ACTION ALERT – The NJ Senate Health Committee is voting on Thursday, 12/12/19 to remove NJ’s Religious Exemption followed by a full Senate and Assembly vote on Monday 12/16/19.

We got word today that certain members of the Senate Health Committee that were planning on voting NO will be removed from the Committee in an attempt to replace them with YES votes. This is legal and it is a sign that our arguement and advocacy is gaining momentum. Below is the next step.

The message is the same on all these calls and emails: I am calling/emailing to ask you to preserve NJ’s Religious exemptions to school vaccinations. Please leave the Religious Exemption in place, as is, with no modifications. Please request your Senate and Assembly leaders pull S2173 from the Public Health Committee agenda on 12/12/19 and pull both S2173 and A3818 from the floor agenda on 12/16/19.

Urgent Actions for Now (12/9/19):

  1. Call and email your districts Senator and both Assembly members. You can find district and representatives here. Call first and then email all three together. Their emails are harder to find but they follow the same format. For senators its for example Senator Weinberg is: For Assembly members its for example Assembly member Downey is:
  2. Call and email the Senate President and the Bill Sponsors as they can pull the bill from the Health Committee and the Senate and Assembly floor vote: Senator Sweeney –; Senator Vitale –; Senator Weinberg –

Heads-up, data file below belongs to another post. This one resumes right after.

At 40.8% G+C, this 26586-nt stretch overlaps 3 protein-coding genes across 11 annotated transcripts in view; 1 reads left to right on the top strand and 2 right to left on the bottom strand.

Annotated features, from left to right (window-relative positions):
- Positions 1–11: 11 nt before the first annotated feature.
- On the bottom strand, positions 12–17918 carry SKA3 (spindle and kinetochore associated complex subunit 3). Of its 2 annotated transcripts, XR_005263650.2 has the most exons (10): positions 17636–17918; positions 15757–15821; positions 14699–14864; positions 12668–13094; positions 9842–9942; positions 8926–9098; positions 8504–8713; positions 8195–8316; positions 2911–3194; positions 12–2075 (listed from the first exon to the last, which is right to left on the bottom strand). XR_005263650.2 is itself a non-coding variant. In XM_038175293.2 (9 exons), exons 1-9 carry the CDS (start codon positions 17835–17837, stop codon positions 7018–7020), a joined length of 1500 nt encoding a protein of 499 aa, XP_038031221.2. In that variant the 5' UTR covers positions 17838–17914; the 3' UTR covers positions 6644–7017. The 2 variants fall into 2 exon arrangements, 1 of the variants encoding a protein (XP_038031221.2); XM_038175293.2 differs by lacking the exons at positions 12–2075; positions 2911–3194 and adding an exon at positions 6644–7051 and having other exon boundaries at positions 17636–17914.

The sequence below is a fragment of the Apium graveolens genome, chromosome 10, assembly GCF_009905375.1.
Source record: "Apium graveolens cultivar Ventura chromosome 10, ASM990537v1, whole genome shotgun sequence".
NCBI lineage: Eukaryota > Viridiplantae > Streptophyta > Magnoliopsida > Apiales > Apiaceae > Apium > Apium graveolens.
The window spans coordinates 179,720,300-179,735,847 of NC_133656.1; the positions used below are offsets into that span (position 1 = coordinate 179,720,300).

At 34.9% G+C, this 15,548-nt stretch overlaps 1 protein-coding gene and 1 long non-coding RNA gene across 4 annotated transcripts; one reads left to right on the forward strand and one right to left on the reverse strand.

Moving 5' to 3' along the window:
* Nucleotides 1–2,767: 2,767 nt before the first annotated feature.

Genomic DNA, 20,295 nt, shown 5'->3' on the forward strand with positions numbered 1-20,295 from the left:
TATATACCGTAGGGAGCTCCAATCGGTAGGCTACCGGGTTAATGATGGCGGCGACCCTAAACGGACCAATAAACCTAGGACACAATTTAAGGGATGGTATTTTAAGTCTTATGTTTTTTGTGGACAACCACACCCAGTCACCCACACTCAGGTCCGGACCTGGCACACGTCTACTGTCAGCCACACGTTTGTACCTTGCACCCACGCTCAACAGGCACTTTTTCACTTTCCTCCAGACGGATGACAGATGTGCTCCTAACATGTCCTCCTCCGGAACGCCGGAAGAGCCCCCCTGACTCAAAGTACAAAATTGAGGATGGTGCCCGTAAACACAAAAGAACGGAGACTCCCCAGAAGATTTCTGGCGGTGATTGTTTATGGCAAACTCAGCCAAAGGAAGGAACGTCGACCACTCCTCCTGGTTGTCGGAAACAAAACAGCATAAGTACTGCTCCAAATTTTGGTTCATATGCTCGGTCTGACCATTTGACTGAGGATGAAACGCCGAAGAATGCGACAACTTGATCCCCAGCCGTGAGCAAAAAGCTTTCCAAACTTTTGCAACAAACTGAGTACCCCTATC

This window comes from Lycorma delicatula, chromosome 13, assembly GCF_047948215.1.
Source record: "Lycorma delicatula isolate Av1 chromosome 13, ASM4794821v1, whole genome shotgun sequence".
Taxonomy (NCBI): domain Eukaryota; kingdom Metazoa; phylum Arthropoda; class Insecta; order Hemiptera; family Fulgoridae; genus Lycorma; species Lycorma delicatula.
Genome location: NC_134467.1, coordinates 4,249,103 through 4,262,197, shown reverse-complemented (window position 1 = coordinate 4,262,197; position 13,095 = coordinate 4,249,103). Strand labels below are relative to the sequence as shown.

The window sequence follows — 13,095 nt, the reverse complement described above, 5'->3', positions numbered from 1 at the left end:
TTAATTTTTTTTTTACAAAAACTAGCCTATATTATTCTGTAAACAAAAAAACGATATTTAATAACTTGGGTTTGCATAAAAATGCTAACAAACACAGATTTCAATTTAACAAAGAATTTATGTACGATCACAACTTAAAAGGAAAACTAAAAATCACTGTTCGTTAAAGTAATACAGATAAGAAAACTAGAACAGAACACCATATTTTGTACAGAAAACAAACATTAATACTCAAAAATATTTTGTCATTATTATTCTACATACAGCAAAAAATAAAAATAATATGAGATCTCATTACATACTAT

3. Call and email all the Democratic Senators. Check back here and our Facebook page to find out who should be targeted specifically.
  4. When we find out who the replacements are on the Senate Health committee we will get their names to you right away.

Other Actions:

  1. Send an email to all 10 Senate Health Committee members using this link.
  2. Testify in Trenton on Thursday, December 12th, 2 pm. 2:00 pm in Committee Room 4 in the State House Annex (be there by 1:00 pm)
  3. Rally for RE on Monday, December 16th when the full Assembly and Senate will vote on removal of NJ’s RE.

The rationale for removing the RE is to protect the greater good/immunocompromised/public health. We’ve made the case against removing the RE on our homepage. 10 key points below from the CDC/vaccine labels as it relates to vaccines and public health:

  1. Tetanus: ( The CDC states“tetanus is different from other vaccine-preventable diseases because it does not spread from person to person.
  2. Hepatitis B: ( The Hep B virus is not spread in the community setting as the CDC states “HBV is not spread through food or water, sharing eating utensils, breastfeeding, hugging, kissing, hand holding, coughing, or sneezing.” For this reason students with the actual Hep B virus are allowed in schools as they are no risk to the student population.
  3. Pertussis: ( The CDC states “Public health experts cannot rely on herd immunity to protect people from pertussis since: Pertussis spreads so easily, vaccine protection decreases over time , acellular pertussis vaccines may not prevent colonization (carrying the bacteria in your body without getting sick) or spread of the bacteria.” The CDC goes further to state that “children who haven’t received DTaP vaccines … are not the driving force behind the large scale outbreaks or epidemics” and this was the case during the 2019 California outbreaks (